3 12 2010

The newest addition to Pacific Aviation Museum’s collection is a Navy SH-60B Seahawk helicopter. The Sikorsky Seahawk is a navalized version of the Army’s UH-60 Blackhawk. The Army began using the Blackhawk in 1979. The Navy quickly saw the Blackhawk as a good foundation for replacing its SH-2 Sea Sprite, which was protecting individual ships such as frigates, destroyers, and cruisers, which often have to operate outside of the fleet’s protection umbrella. In effect, the Sea Sprite was a self-contained antisubmarine warfare (ASW) system. The 1960s-vintage Sea Sprite was too small and underpowered to support the Navy’s new LAMPS II avionics system. The Blackhawk was the ideal size for the new system, and most of its development cost had already occurred. The Navy called its Sea Sprite replacement the SH-60B, where the “S” stands for antisubmarine warfare. The Navy began using the Seahawk in 1984.

Although the AH-6B Seahawk is primarily an antisubmarine warfare aircraft, it has secondary capabilities for rescue and anti-surface warfare. Like all naval versions, it has a personnel winch for rescue purposes. In addition, all Blackhawk derivatives are highly modular, and the Seahawk’s torpedoes can be replaced by hellfire guided missiles, and it can carry machine guns or even a 30 mm cannon (although the cannon is primarily for clearing minefields).

The Navy was very happy with the Seahawk, so it ordered versions to replace many of its other helicopters. For central fleet protection, the Navy used the big Vietnam War-era SH-3 Sea King. The Navy replaced the Sea King with the SH-60F Seahawk. For Marine troop assault, the MH-60S Seahawk replaced the Vietnam-era CH-46 Sea Knight assault helicopter. The “M” stands for “multimission.”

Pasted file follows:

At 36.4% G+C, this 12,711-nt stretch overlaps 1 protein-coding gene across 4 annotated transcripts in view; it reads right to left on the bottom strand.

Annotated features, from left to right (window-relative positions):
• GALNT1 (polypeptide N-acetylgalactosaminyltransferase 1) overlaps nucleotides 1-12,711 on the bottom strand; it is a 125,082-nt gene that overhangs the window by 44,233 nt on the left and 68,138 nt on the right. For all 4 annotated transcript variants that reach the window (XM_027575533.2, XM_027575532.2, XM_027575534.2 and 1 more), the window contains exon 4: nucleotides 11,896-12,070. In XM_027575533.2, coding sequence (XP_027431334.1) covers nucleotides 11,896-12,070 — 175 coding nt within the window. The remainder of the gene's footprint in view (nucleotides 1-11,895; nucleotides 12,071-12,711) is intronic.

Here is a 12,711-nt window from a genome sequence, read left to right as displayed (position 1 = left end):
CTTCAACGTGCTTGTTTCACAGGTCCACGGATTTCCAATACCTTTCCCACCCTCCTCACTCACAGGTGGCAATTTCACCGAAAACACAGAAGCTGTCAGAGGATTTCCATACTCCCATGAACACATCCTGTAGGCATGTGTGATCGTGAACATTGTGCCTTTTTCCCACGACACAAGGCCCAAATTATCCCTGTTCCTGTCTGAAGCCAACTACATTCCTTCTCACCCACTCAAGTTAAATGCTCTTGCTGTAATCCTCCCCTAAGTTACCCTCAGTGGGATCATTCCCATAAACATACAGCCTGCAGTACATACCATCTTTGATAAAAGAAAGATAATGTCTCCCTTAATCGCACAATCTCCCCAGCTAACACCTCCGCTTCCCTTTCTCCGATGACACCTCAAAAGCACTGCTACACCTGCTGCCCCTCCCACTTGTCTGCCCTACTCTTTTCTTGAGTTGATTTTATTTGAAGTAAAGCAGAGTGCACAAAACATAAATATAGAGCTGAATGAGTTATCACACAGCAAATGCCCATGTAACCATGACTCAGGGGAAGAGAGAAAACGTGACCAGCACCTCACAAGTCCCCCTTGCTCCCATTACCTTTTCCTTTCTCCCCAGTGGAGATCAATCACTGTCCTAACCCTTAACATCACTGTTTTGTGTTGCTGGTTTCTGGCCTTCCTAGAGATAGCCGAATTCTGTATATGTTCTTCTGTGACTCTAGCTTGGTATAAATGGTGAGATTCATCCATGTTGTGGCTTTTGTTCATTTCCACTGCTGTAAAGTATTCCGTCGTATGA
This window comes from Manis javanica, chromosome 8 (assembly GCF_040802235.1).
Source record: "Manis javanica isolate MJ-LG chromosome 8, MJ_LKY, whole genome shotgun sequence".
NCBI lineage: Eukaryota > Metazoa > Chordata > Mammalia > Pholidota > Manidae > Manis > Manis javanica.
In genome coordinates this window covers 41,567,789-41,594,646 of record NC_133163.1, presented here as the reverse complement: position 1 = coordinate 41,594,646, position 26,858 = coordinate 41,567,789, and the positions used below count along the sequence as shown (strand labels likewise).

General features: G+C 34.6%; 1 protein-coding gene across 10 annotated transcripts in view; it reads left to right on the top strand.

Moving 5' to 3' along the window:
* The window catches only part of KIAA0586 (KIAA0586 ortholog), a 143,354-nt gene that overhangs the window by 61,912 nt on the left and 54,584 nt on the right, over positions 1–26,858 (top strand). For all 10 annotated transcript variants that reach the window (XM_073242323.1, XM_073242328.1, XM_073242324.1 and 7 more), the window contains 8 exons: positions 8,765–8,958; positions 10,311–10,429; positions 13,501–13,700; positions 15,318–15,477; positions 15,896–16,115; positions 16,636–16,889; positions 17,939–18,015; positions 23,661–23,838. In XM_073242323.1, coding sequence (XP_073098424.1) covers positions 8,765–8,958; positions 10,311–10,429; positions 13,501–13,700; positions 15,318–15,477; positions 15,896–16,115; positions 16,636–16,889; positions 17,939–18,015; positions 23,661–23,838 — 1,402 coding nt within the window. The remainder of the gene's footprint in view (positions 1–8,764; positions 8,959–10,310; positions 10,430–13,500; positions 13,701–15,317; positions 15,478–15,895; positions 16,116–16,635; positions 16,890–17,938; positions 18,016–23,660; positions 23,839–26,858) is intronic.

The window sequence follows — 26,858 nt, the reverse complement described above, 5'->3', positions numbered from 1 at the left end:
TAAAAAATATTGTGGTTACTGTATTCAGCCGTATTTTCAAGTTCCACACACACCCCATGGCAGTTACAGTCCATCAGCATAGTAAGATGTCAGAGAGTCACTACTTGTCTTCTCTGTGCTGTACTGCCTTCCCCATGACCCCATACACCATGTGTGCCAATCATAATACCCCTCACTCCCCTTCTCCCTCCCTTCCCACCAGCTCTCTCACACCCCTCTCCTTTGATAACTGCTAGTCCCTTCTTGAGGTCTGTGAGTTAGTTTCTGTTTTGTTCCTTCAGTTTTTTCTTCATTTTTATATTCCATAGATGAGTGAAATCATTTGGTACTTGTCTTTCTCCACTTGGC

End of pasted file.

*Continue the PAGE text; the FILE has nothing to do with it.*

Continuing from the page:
An ASW helicopter needs to find enemy submarines lurking near the fleet. One way to do this is to deploy a long wire behind the helicopter. This magnetic anomaly detector, or MAD, can detect the presence of submarines at considerable depth. The SH-60B has its MAD boom on the right rear of the aircraft. Read the rest of this entry »


3rd Anniversary, a Fundraiser

19 10 2009

The public is invited to spend an evening at the Museum with military, civic and community dignitaries on historic Ford Island. This Anniversary, the Museum will be honoring Medal of Honor Recipient Captain Thomas J. Hudner, Jr. USN (Ret.) and the evening’s Honorary Chair is celebrity Jim Nabors with an evening full of music and entertainment.

Guests will be among the first visitors to get up close and personal with the Museum’s four newest aircraft: MiG-15, F-4 Phantom II, F-102A Delta Dagger, and a F-86A Sabre. Guests will participate in an evening of dining, silent and live auction to benefit the Museum’s fundraising efforts. Medal of Honor Recipient Thomas J. Hudner, Jr. USN (Ret.) will be the honorary speaker for the evening.


Pacific Aviation Museum is a 501(c)3 non-profit organization. Its mission is to develop and maintain an internationally recognized aviation museum on historic Ford Island that educates young and old alike, honors aviators and their support personnel who defended freedom in The Pacific Region, and preserves Pacific aviation history.

Pacific Aviation Museum Pearl Harbor is located at 319 Lexington Boulevard in Hangar 37 and 79 on Ford Island at Pearl Harbor. Tickets and sponsorships are available, please contact Development Consultant Donna Bebber at 808/441-1006 or 808/741-1041 (cell),